US lawmakers have passed legislation offering $1 billion to help telecom carriers “rip and replace” equipment from Chinese tech firms Huawei and ZTE amid national security concerns.
The Senate approved the measure late Thursday, following earlier House passage, which sends the measure to the White House for an expected signature from President Donald Trump.
The bill also bars the use of federal funds for the purchase or maintenance of telecom equipment from “untrusted” suppliers, codifying a ban ordered last year by the Federal Communications Commission.
To allay concerns over the impact for small telecom carriers, the bill provides funds to subsidize the removal of equipment “that poses a national security risk” for firms with fewer than two million customers, according to the text.
“Telecommunications equipment from certain foreign adversaries poses a significant threat to our national security, economic prosperity, and the future of US leadership in advanced wireless technology,” said Senator Roger Wicker, a sponsor of the measure.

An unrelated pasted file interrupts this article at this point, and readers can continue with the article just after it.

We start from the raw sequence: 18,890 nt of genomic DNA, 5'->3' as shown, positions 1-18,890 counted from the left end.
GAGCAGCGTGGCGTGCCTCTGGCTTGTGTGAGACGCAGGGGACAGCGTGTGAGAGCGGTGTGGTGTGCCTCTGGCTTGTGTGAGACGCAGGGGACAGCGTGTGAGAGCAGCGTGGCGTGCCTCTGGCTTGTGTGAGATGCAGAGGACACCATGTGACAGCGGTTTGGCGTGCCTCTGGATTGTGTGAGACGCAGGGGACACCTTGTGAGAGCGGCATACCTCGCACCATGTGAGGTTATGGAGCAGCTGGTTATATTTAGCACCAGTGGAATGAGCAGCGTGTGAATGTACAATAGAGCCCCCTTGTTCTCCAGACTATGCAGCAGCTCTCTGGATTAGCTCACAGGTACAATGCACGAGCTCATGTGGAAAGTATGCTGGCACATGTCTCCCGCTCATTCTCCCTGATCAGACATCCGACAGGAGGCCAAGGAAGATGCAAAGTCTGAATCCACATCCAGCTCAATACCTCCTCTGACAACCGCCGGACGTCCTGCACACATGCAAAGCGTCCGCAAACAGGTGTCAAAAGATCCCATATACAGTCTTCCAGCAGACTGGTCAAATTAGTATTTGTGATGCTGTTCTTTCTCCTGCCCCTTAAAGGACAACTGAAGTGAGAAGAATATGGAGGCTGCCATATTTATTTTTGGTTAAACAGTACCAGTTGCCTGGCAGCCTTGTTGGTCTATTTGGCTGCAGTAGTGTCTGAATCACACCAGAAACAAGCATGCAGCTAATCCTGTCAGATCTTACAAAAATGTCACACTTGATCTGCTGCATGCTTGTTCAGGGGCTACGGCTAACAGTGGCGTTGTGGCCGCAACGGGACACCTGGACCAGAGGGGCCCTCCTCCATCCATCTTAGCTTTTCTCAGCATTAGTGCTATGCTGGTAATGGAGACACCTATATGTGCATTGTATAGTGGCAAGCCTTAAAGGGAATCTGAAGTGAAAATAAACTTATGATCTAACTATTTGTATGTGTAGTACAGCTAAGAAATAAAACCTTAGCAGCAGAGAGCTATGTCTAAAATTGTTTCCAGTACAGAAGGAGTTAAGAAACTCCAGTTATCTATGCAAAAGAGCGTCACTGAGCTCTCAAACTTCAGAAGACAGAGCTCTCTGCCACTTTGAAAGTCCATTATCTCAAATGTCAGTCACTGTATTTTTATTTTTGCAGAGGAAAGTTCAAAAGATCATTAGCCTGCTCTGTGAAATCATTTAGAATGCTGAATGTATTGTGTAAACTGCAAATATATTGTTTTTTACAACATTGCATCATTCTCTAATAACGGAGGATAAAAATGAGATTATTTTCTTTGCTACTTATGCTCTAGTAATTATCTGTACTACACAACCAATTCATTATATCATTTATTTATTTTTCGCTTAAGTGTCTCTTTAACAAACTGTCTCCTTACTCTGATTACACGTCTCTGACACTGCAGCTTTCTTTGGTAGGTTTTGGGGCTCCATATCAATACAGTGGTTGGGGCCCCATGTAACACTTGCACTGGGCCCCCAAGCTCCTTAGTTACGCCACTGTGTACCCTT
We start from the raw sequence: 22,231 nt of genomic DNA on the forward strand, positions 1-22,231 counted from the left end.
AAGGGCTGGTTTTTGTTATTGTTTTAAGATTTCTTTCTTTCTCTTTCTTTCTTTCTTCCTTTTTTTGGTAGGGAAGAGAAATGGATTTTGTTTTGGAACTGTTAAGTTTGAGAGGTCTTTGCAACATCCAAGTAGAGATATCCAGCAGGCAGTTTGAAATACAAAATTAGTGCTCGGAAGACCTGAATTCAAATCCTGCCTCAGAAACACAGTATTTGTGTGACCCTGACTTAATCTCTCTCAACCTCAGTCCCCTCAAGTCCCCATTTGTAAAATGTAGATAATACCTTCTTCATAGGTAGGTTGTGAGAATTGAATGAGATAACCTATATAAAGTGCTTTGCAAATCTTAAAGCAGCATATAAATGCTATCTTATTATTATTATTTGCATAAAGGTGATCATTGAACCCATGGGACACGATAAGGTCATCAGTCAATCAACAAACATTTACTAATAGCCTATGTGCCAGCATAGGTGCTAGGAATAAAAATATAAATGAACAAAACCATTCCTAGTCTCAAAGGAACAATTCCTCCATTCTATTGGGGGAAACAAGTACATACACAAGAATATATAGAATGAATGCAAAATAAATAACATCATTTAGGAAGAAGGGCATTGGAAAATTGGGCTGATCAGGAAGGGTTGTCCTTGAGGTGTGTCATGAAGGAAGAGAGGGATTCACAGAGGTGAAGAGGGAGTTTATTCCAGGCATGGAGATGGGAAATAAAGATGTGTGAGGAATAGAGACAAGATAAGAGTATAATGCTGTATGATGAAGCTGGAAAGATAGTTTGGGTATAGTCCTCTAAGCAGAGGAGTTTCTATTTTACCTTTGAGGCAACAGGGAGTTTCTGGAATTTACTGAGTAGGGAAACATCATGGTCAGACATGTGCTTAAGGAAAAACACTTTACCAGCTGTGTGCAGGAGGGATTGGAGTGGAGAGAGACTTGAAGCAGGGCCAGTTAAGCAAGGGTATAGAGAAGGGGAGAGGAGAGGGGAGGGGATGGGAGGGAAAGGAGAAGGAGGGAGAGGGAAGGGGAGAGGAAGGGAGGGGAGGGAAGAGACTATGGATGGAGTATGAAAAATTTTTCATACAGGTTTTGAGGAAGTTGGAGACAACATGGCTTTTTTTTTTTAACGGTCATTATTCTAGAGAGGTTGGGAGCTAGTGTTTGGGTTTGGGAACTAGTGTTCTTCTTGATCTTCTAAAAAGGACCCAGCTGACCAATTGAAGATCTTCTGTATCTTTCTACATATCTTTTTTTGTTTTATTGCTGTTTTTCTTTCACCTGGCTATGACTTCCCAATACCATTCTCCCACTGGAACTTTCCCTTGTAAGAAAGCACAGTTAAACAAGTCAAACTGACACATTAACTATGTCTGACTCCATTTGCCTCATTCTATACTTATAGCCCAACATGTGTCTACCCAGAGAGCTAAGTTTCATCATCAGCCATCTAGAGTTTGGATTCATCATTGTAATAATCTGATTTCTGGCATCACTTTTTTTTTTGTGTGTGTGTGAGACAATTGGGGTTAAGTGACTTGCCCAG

“By establishing a ‘rip and replace’ program, this legislation will provide meaningful safeguards for our communications networks and more secure connections for Americans.”
The move comes amid US-China tensions over trade and Washington’s accusations of Huawei’s links to Chinese intelligence, a charge long denied by the company.
In early February, US officials unsealed a criminal indictment alleging the Chinese tech giant engaged in a “decades-long” effort to steal trade secrets from American companies.
Huawei, one of the largest global tech firms and a major telecom equipment maker, has also been banned from receiving exports of many US technology products and services.
ZTE, which is also accused of potential ties to the Chinese government, has been fined for violating US sanctions by exporting tech products to Iran and North Korea.